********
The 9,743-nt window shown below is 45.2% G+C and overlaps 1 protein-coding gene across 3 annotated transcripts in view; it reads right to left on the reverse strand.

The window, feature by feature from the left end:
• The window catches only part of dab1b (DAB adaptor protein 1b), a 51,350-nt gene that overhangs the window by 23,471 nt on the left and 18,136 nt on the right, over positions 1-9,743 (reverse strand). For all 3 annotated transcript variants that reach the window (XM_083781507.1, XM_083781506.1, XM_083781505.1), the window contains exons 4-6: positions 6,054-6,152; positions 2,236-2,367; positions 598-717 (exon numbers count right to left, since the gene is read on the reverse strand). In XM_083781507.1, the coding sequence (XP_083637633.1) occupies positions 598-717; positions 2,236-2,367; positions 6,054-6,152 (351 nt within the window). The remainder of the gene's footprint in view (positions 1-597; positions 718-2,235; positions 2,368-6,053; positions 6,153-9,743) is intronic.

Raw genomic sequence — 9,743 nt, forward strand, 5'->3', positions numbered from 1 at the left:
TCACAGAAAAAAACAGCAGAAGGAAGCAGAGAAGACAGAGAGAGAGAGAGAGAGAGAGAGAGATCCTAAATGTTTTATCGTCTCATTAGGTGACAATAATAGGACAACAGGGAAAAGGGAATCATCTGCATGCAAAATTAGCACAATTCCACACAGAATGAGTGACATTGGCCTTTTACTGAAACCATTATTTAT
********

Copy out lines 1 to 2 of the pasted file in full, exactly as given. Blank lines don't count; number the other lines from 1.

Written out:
The 9,743-nt window shown below is 45.2% G+C and overlaps 1 protein-coding gene across 3 annotated transcripts in view; it reads right to left on the reverse strand.

The window, feature by feature from the left end: